This had been going on for a century. Right under all of our noses. And no one noticed — until it paid a poor team so well to notice that they could not afford not to notice. And you have to ask: if a professional athlete paid millions of dollars can be misvalued who can't be? If the supposedly pure meritocracy of professional sports can't distinguish between lucky and good, who can?

The "Moneyball" story has practical implications. If you use better data, you can find better values; there are always market inefficiencies to exploit, and so on. But it has a broader and less practical message: don't be deceived by life's outcomes. Life's outcomes, while not entirely random, have a huge amount of luck baked into them. Above all, recognize that if you have had success, you have also had luck — and with  luck comes obligation. You owe a debt, and not just to your Gods. You owe a debt to the unlucky.

I make this point because — along with this speech — it is something that will be easy for you to forget.

I now live in Berkeley, California. A few years ago, just a few blocks from my home, a pair of researchers in the Cal psychology department staged an experiment. They began by grabbing students, as lab rats. Then they broke the students into teams, segregated by sex. Three men, or three women, per team. Then they put these teams of three into a room, and arbitrarily assigned one of the three to act as leader. Then they gave them some complicated moral problem to solve: say what should be done about academic cheating, or how to regulate drinking on campus.

Exactly 30 minutes into the problem-solving the researchers interrupted each group. They entered the room bearing a plate of cookies. Four cookies. The team consisted of three people, but there were these four cookies. Every team member obviously got one cookie, but that left a fourth cookie, just sitting there. It should have been awkward. But it wasn't. With incredible consistency the person arbitrarily appointed leader of the group grabbed the fourth cookie, and ate it. Not only ate it, but ate it with gusto: lips smacking, mouth open, drool at the corners of their mouths. In the end all that was left of the extra cookie were crumbs on the leader's shirt.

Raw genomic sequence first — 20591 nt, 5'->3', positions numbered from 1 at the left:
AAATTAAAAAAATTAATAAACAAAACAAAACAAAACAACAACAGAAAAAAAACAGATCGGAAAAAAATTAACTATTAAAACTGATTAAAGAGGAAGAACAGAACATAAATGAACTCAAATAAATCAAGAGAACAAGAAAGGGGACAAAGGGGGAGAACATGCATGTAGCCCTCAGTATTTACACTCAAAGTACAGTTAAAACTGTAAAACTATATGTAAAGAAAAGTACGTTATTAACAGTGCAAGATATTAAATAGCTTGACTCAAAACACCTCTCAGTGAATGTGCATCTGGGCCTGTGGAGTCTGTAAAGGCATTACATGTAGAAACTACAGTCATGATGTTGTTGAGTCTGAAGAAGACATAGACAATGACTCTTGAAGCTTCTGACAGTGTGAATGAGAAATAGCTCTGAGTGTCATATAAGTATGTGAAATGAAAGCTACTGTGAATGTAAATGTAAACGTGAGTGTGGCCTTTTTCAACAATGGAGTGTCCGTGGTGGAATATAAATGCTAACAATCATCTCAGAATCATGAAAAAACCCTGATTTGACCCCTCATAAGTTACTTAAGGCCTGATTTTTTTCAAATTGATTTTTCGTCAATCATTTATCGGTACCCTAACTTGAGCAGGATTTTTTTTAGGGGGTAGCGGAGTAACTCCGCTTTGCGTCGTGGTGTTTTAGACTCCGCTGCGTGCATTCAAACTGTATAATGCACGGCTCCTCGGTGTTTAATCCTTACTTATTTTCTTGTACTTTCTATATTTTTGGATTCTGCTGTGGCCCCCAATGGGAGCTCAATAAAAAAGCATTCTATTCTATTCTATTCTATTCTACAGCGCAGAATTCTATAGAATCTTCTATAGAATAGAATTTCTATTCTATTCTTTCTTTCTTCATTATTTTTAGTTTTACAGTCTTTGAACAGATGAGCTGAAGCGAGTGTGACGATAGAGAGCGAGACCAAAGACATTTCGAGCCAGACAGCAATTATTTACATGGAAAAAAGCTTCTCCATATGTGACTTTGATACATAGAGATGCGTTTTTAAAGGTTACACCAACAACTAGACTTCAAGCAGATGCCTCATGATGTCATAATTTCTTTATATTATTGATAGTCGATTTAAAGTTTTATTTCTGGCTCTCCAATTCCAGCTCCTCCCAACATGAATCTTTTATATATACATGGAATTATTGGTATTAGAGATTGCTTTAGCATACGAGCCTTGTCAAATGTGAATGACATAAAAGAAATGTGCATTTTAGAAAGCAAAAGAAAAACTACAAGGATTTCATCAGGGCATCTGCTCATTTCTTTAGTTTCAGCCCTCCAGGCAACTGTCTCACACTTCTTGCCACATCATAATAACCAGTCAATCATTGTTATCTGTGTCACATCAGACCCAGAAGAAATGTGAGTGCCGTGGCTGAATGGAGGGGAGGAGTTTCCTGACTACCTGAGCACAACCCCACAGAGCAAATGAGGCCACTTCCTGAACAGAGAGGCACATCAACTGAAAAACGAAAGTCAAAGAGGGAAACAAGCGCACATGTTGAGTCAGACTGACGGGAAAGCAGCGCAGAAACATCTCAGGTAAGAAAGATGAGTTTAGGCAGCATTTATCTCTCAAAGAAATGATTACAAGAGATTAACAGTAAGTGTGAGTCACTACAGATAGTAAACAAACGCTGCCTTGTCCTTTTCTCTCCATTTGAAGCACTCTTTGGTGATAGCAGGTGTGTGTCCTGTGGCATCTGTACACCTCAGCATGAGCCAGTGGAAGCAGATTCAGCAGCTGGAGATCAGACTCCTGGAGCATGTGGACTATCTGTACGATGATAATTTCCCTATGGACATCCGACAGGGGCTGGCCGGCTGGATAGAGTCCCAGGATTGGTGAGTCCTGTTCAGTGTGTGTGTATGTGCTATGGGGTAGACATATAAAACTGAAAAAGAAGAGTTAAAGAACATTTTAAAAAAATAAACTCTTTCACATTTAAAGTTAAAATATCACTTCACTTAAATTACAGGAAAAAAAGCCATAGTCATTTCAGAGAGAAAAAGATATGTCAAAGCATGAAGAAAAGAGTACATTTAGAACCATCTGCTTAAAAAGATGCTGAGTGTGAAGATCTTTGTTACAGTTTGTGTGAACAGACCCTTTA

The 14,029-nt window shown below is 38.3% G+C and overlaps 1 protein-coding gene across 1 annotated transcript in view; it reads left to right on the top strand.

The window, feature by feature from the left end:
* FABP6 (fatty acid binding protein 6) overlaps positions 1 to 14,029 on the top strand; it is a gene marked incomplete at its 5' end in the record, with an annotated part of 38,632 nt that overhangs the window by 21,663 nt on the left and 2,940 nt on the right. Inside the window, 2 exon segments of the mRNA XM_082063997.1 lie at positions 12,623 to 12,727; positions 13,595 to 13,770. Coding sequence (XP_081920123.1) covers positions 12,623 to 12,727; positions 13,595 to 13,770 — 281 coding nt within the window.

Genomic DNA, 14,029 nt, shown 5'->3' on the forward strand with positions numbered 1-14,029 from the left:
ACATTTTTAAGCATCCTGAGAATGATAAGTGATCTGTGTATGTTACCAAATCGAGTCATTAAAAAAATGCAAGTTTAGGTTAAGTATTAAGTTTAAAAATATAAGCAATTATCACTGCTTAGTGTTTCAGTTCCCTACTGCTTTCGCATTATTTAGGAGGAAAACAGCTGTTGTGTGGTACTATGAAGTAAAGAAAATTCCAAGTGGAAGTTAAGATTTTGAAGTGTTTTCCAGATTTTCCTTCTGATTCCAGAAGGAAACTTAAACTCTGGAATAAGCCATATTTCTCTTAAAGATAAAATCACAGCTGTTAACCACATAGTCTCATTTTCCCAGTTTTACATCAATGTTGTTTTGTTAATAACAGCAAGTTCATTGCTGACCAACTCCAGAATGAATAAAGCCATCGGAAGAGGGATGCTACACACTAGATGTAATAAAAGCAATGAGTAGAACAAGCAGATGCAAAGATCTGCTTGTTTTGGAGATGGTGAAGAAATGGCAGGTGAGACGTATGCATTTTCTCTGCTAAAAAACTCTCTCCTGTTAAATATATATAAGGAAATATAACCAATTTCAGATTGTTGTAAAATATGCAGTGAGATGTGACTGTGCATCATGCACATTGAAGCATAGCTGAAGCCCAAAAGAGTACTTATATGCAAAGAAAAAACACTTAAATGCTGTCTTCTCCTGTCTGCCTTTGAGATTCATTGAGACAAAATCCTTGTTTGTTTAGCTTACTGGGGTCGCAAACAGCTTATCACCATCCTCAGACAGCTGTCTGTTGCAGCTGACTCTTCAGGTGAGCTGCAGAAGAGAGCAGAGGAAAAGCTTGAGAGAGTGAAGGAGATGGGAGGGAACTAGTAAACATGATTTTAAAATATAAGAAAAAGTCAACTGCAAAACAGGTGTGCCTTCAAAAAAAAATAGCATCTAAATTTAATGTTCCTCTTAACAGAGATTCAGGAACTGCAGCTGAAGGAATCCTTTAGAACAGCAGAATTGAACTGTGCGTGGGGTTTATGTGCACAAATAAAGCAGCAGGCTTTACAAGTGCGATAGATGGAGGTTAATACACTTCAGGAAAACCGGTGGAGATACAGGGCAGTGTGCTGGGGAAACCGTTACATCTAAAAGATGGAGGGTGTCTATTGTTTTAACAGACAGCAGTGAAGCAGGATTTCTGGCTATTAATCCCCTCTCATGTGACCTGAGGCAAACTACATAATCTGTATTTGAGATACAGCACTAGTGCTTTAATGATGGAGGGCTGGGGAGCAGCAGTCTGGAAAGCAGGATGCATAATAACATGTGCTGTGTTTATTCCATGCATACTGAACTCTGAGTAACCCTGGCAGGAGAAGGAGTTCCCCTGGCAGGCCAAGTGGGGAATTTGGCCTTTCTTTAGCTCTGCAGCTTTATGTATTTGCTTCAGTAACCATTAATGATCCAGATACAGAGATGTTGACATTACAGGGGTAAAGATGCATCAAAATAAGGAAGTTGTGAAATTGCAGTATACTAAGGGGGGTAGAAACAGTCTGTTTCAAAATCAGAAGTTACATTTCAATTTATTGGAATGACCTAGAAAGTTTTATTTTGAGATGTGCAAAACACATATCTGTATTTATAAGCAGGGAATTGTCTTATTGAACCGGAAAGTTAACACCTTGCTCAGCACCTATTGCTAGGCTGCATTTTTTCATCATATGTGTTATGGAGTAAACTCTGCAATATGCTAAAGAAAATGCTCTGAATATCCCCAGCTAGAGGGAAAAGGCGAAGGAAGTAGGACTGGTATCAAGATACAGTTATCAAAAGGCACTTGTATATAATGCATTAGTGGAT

This leader had performed no special task. He had no special virtue. He'd been chosen at random, 30 minutes earlier. His status was nothing but luck. But it still left him with the sense that the cookie should be his. 

This experiment helps to explain Wall Street bonuses and CEO pay, and I'm sure lots of other human behavior. But it also is relevant to new graduates of Princeton University. In a general sort of way you have been appointed the leader of the group. Your appointment may not be entirely arbitrary. But you must sense its arbitrary aspect: you are the lucky few. Lucky in your parents, lucky in your country, lucky that a place like Princeton exists that can take in lucky people, introduce them to other lucky people, and increase their chances of becoming even luckier. Lucky that you live in the richest society the world has ever seen, in a time when no one actually expects you to sacrifice your interests to anything.

All of you have been faced with the extra cookie. All of you will be faced with many more of them. In time you will find it easy to assume that you deserve the extra cookie. For all I know, you may. But you'll be happier, and the world will be better off, if you at least pretend that you don't.

Never forget: In the nation's service. In the service of all nations.

Thank you.

And good luck.   
I think the deeper message that he is trying to put across is that, in order to be lucky, we must also seize the opportunity when it presents itself. In the words of Jose Capablanca, ex-world chess champion, and one of the greatest players ever:
"The good player is always lucky."
Or one of my favorite quotes by Seneca that is often used by Benjamin Graham:
"Luck is what happens when preparation meets opportunity."